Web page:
Just how much did rates go up recently? Freddie Mac’s Primary Mortgage Market Survey showed a 37 basis point (.375) jump in the average 30-year rate, week-over-week, to 3.95%. Convincing anyone with rate less than that to refinance is going to be tough…roll out the home equity lines of credit!
In job news Genworth Mortgage Insurance is currently seeking applicants for a Regional Vice President to lead the South Central sales team. Key responsibilities include executing growth strategies across all Mortgage Insurance segments to achieve New Insurance Written, Operating Expense targets, and ongoing business initiatives. Building a positive results-based culture within the region by employing leadership skills. Motivating and driving individual and team accountability, while providing coaching on effective selling techniques and value proposition knowledge. The successful candidate will have several years’ experience leading professional teams in accomplishing stretch goals, mortgage banking and/or mortgage insurance sales experience, and leadership experience of multi-level teams including management of other people leaders. Think flexible hours with extensive overnight travel. This position can be based in Dallas or other remote areas in the region. Interested candidates should send their resume to Andre Ford or click here to see the full job description and apply online.
Floify, mortgage automation software provider, announces the results of an industry-wide study on loan officer recruitment and retention. The study solicited over 13,000 mortgage originators, specifically loan officers, branch managers, and area sales managers. The analysis focused on loan originators with an annual loan volume of $21 million or more to distinguish the needs and priorities of “high-achieving” loan officers. Mortgage industry professionals can download the full study for details. “One of the main priorities for lenders right now is addressing the challenge of recruiting and retaining top talent”, said Dave Sims, CEO of Floify. Equally important to high-achieving loan officers is partnering with lenders who offer the technology, culture and infrastructure to help them scale loan volumes. This study reveals how technology, compensation, executive management culture, and coaching drive an LO’s decision to stay or leave their lender. Download the full study! For more information on Floify’s mortgage automation platform email us at email@example.com.
In wholesale job news, Angel Oak Mortgage Solutions is pioneering a fresh approach to today’s mortgage lending challenges, offering a breadth of alternative lending products to retail broker partners. Through their strategic affiliation with Angel Oak Companies and its expertise in mortgage lending, asset management and capital markets, their collective teams function as a fully integrated enterprise from loan submission to loan securitization. To fulfill their aggressive growth plans, they are hiring experienced Wholesale Account Executives who thrive when challenged and can deliver a level of service unparalleled in the industry. If you’d like to be a part of their highly entrepreneurial organization that embraces a strong, service-based culture with uncapped earning potential, look no further. Come join the nation’s top Non-QM lender by emailing firstname.lastname@example.org immediately for consideration.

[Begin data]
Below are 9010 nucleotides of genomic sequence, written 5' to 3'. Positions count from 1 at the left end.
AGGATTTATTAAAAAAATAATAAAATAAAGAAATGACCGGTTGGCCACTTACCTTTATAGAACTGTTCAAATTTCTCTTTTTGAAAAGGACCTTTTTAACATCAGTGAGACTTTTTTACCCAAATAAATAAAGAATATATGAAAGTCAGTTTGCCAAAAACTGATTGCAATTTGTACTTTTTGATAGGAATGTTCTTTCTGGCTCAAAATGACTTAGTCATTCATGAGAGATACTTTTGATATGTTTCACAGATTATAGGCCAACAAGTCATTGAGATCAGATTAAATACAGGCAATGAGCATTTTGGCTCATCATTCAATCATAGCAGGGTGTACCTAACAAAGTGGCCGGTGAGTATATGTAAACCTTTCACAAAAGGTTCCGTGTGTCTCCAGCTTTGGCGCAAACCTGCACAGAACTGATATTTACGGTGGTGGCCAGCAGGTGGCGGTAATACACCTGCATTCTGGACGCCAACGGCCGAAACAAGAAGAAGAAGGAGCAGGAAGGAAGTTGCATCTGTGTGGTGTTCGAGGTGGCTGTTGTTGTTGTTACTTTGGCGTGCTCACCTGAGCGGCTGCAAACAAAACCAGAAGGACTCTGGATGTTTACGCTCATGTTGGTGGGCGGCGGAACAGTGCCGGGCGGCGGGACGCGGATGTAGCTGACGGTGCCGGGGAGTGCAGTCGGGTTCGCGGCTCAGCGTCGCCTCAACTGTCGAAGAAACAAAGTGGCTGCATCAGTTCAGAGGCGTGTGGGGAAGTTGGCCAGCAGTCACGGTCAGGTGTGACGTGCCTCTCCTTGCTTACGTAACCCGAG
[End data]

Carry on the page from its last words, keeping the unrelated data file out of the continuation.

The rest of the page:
And on the retail side, “Assurance Financial has a solid reputation for closing loans on time. It’s what we do. Our back office supports its mortgage loan originators and branch managers so they can focus on originating more new loans rather than worrying about closing their pipeline. Assurance is expanding its footprint, selectively hiring Branch Managers and MLOs in good markets. For more information, contact Paul Peters, CMB (225-239-7948) or visit www.LendTheWay.com/Careers.”
Is the only thing better than a closed loan a free party? This industry works hard and plays hard. National Mortgage Professional Magazine knows that! That’s why this year’s Holiday Networking Parties in December in Irvine, CA, Fort Lauderdale, FL and in Long Island, NY they’re giving originators a powerful program of business building workshops before it’s party time….and it’s all FREE. These events include strategies on building your purchase business from Ron Vaimberg, a powerful presentation from Frank and Brian of National Real Estate Post, a Certified Military Home Specialist Workshop by Boots Across America, learn how to “Knock Out Your Competition” with Barry Habib, and a Renovation Lending Workshop with Damon Richardson. Workshops will be followed by a networking party where attendees will mix and mingle with other successful mortgage loan officers and celebrate the evening with music, complimentary food, prizes and a heavy dose of holiday cheer! Learn more about these Holiday Parties here.